Britain's Top Soldier Says
al-Qaeda Cannot Be Beaten
The new head of Britain's armed forces, Gen Sir David Richards, has warned that the West cannot defeat al-Qaeda and militant Islam.
By Sean Rayment
Beaver County Peace Links via Telegraph (UK)
Nov 13, 2010 - He said defeating Islamist militancy was "unnecessary and would never be achieved".
However, he argued that it could be "contained" to allow Britons to lead secure lives.
Gen Richards, 58, said the threat posed by "al-Qaeda and its affiliates" meant Britain's national security would be at risk for at least 30 years.
The general, who will tomorrow lay a wreath at the Cenotaph in Whitehall in memory of Britain's war dead, said the West's war against what he described as a "pernicious ideology" had parallels with the fight against Nazi Germany in the Second World War.
In an interview with The Sunday Telegraph, the general disclosed that Prince William was unlikely to serve in Afghanistan but suggested that his brother Harry, training to be an Apache helicopter pilot, could return to front-line duty in Helmand province.
He said the British military and the Government had been "guilty of not fully understanding what was at stake" in Afghanistan and admitted that the Afghan people were beginning to "tire" of Nato's inability to deliver on its promises.
However, he said the sacrifice being made by the Armed Forces in Afghanistan, where 343 soldiers have been killed since 2001, "has been worth it". Progress was being made and Nato was "in the right parish". He said: "Don't give up folks, it's all to play for."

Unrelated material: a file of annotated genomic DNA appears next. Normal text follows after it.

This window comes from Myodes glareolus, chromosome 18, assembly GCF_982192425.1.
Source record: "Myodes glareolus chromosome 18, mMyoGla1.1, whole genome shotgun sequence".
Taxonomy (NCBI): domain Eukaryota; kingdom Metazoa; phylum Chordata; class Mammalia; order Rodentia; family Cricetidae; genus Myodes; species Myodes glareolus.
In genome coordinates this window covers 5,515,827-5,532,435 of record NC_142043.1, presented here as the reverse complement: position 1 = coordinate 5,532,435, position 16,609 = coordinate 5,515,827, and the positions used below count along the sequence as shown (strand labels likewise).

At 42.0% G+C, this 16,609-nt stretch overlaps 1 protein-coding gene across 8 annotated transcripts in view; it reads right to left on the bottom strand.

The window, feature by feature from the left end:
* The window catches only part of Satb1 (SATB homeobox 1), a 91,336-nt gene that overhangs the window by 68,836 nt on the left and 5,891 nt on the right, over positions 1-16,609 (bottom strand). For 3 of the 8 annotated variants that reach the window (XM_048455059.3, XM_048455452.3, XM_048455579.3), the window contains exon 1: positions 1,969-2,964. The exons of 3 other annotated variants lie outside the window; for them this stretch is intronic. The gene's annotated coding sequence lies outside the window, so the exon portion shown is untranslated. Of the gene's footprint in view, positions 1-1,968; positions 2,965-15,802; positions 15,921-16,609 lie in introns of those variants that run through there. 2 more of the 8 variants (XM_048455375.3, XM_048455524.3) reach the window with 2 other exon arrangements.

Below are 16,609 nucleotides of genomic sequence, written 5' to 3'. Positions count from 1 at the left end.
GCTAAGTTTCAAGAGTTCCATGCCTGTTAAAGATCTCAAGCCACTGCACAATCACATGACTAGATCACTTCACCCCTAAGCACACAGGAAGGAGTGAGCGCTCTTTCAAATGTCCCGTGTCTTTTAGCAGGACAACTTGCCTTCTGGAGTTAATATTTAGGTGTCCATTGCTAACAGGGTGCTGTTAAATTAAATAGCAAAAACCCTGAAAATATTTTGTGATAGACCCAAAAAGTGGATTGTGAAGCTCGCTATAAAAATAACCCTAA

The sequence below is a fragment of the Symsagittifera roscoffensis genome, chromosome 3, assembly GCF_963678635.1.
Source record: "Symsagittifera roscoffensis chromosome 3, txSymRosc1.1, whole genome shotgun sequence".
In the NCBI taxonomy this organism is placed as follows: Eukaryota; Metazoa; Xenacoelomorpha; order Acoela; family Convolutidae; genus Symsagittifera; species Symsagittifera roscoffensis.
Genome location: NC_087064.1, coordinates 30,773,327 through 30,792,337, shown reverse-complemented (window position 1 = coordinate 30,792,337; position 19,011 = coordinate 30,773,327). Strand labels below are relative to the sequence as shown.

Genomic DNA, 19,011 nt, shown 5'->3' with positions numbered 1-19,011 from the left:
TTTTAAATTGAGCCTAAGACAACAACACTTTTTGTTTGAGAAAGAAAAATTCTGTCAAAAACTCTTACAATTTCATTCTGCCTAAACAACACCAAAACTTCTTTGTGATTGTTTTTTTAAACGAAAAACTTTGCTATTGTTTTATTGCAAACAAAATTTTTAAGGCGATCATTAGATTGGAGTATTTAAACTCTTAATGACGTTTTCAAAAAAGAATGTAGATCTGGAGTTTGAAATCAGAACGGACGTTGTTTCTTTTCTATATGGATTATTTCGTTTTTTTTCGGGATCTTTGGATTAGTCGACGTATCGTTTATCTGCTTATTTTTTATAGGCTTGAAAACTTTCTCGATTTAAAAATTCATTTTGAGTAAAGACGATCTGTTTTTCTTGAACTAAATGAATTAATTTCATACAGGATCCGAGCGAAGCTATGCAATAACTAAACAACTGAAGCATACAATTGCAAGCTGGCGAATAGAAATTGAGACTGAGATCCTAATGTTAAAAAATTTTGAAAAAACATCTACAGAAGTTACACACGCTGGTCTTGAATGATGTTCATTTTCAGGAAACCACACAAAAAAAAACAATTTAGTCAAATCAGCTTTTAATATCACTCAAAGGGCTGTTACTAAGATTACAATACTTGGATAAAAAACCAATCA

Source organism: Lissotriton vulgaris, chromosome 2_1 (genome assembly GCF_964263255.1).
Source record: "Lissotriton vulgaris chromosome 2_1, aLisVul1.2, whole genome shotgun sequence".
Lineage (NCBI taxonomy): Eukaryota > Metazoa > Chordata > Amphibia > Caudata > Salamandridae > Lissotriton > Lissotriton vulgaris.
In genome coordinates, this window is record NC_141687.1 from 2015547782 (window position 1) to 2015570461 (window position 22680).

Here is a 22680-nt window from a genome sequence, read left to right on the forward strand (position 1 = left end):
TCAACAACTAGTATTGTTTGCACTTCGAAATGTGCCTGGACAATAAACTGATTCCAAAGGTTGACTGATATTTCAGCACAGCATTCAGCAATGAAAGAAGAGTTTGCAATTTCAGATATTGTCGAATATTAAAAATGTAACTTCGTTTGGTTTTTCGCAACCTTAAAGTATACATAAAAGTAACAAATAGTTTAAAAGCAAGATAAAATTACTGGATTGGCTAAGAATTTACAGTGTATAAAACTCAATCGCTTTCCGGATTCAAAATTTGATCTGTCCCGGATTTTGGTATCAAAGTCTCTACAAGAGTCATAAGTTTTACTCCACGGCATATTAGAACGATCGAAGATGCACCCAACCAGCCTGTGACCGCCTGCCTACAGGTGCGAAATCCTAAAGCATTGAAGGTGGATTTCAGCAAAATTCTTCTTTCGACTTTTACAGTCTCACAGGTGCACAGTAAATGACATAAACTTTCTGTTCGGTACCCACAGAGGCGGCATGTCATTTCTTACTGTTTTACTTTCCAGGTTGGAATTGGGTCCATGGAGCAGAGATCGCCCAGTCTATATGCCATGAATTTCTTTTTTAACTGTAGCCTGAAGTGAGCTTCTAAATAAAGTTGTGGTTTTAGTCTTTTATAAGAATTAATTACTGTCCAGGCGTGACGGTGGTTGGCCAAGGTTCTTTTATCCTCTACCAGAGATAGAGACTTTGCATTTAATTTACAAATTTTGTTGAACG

The general also dismissed suggestions that troops badly injured fighting in Iraq or Afghanistan would ever be "forced" to leave the Armed Forces, but said most of those seriously wounded wanted to leave to begin new careers.
He rejected claims by former senior Royal Navy chiefs who said scrapping the aircraft carrier Ark Royal and the Harrier force would jeopardise the security of the Falkland Islands. But it is the general's assertion that victory against militant Islam cannot be achieved that is likely to prove most contentious.
The general said: "In conventional war, defeat and victory is very clear cut and is symbolised by troops marching into another nation's capital. First of all you have to ask: do we need to defeat it [Islamist militancy] in the sense of a clear cut victory? I would argue that it is unnecessary and would never be achieved.
"But can we contain it to the point that our lives and our children's lives are led securely? I think we can."
He also said the real weapon in the war against al-Qaeda was the use of "upstream prevention" as well as "education and democracy". The problems that gave rise to militant Islamism were unlikely to be solved soon, he added.
On the issue of future wars, the general said he could see no case for military intervention in other countries "at the moment" but added that he would be "barmy to say that one day we wouldn't be back in that position".